Thanks for the information regarding the evap core, I didn't know that about the evap core. Hmmmmmmm. Well again, I replaced my old one with a "new" one, though it was pulled from another RX7. I wanted to buy new, but Mazda doesn't make this part any longer (##@%^&$%&!@#&) so I had no choice but to use what I had or get this other one. It appeared newer and "less used" than mine, was cleaner and didn't have any leaks, so I went with it. Hmmmmmm.......

Quote
6. Compressor runs with no charge in the system? This is not good. It should not run unless you override a functioning low pressure cut out circuit. The first can should be charged into vacuum with engine off.

How do you do that exactly? The compressor wasn't running before I put in the first can of refrigerant. This has a receiver/dryer instead of an accumulator, so I'm not sure where the low pressure switch is gonna be located. That's next on my list of things to check.

Quote
7. A good sign that maybe the compressor is trying to "suck"

That doesn't sound good. What does that mean then?

Quote
8. Compressor came with "some", you added 2, and there was a lot left in there. So what is the factory prescribed oil quantity, and how much do you have in there now?

Well I was told that the compressor had 1 oz. I added 2. My understanding is that the system should have 5. So I was going to add another can and a half.

Quote
9. If the compressor is off, you may just be seeing the static pressure of the partial charge.

Don't understand that, sorry.

Quote
10. Electrical testing seems appropriate at this point. "Rebuilt" compressor probably still has your original clutch that has not been operational for a while, this is why I would recommend Reman or New as you proceed.

Believe me, I would have bought "new" if I could have. However two parts stores told me that it was not possible to buy "new", that it was reman only or else rebuild what I have. The second option was possible according to the rebuilder shop because they claimed that the compressor was still in good enough shape (yeah - hmmmmm) and it was a bit cheaper, though not by much.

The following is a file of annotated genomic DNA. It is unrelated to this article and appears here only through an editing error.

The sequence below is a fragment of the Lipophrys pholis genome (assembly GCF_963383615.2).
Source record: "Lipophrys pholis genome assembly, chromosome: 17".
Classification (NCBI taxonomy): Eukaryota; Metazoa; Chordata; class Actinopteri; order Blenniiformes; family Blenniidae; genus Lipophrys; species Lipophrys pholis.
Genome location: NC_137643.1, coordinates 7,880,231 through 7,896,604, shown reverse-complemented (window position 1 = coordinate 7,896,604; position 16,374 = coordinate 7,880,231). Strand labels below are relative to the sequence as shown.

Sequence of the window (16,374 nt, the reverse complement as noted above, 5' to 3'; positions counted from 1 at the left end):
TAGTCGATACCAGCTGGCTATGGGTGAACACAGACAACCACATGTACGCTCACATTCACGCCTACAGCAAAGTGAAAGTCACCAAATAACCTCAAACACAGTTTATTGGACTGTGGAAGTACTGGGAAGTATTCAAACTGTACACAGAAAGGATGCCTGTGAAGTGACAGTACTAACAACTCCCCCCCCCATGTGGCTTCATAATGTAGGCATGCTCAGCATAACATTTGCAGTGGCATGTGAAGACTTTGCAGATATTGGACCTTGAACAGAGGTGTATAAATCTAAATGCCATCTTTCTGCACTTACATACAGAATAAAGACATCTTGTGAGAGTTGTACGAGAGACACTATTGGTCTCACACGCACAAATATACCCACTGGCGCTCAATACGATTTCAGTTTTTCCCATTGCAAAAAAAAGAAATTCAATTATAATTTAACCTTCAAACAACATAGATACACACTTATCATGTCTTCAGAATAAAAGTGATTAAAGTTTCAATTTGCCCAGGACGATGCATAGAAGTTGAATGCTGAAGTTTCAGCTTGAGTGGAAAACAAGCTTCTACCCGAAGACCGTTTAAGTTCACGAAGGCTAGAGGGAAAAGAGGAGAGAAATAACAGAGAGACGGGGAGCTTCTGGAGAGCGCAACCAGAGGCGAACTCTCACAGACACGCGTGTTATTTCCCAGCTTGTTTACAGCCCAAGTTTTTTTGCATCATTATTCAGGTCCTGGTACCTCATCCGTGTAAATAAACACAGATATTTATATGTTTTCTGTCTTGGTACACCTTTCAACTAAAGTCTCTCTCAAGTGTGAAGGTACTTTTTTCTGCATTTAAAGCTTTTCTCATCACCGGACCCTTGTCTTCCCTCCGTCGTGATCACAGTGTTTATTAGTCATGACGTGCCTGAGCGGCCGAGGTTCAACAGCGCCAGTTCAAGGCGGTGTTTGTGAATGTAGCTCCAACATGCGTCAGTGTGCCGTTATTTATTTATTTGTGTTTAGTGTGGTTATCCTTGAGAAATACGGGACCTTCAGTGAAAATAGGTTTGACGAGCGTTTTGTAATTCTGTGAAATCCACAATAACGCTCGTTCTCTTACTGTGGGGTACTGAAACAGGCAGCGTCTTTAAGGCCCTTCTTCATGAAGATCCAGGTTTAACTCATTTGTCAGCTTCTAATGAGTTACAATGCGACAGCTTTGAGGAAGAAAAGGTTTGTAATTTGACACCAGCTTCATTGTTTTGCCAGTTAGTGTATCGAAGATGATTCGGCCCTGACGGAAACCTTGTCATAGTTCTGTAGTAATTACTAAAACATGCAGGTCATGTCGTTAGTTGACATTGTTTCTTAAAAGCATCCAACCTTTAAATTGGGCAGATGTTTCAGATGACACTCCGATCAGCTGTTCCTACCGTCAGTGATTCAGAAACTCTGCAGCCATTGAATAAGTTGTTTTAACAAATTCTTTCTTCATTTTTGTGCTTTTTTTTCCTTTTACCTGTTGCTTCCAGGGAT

I had planned to work on the electric side of things today and see how far I got. Or didn't. ;-)

Quote
Hope this helps, not tying to be critical; just pointing out my observations from your post.

Nah, no worries, thick skin here; I did ask the question and I DO NOT claim to be an A/C expert, just a DIYer, which probably makes the pros cringe to hear, I realize that. I ask only that you understand that in this day and age I'm trying to save a little money where I can, which is on labor. I'll put myself to work to save a bit, but I won't skimp on parts. In my mind I had done the best I could parts-wise, given the limitations posed on me.

'Preciate the help.

Jerry

HECAT on Sat October 10, 2009 9:24 PM User is offline

I missed that the evap was changed. Did you clean this used one? What about the condenser?

If I purchased a used car with seller claiming "it works, just needs a shaft seal and a charge". I would assume the worst; like the system was converted to 134a (properly?) 8 years ago, and that he possibly shot a half a dozen cans of refrigerant with leak sealers in it, before he gave up. I would make sure that all the components were either replaced or flushed clean and completely dry.

To charge first can: When the vacuum process is completed, remove the yellow hose from vacuum pump, attach can tap, purge line, and (with engine off) release the first can of refrigerant into the vacuum. Sometimes you can get enough in this way to allow for the clutch to engage; and not even have to override a low pressure cut out. It is good to have some charge in there to begin moving oils so as not to starve the compressor of lube on start up.

The fact that the low side went down to zero, indicates the compressor is making some suction (i.e. "suck").

Static pressure (HP & LP are near the same) is just the refrigerant gas pressure in a system when not operating (clutch not engaged).

Understand the desire to use your own abilities and to do this with a limited budget. But throwing hours and hours away, banging your head against the wall, and doing it over and over again; is just not the most economical way to do it right.








-------------------------



HECAT: www.hecatinc.com You support the Forum when you consider www.ackits.com for your a/c parts.

FLUSHING TECHNICAL PAPER vs2.pdf 


Edited: Sat October 10, 2009 at 9:29 PM by HECAT

bohica2xo on Sun October 11, 2009 12:46 PM User is offline

A used car with a "conversion" that is not working means starting from scratch. Every time.

Conversions many times have way too much oil in them. Other times not enough. Failed dessicant containment, air, sealer, etc. - you are likely to find all sorts of things in a secondhand conversion.

The only way to know you have a proper oil charge in a system is to flush to bare metal & start fresh.

FYI you have a TXV system, the compressor does not "cycle" like a CCOT system - it should shut down when the evaporator temperature falls too low.

B.

-------------------------
"Among the many misdeeds of the British rule in India, history will look upon the act of depriving a whole nation of arms, as the blackest."
~ Mahatma Gandhi, Gandhi, An Autobiography, M. K. Gandhi, page 446.

av8or1 on Sun October 11, 2009 2:12 PM User is offline

Quote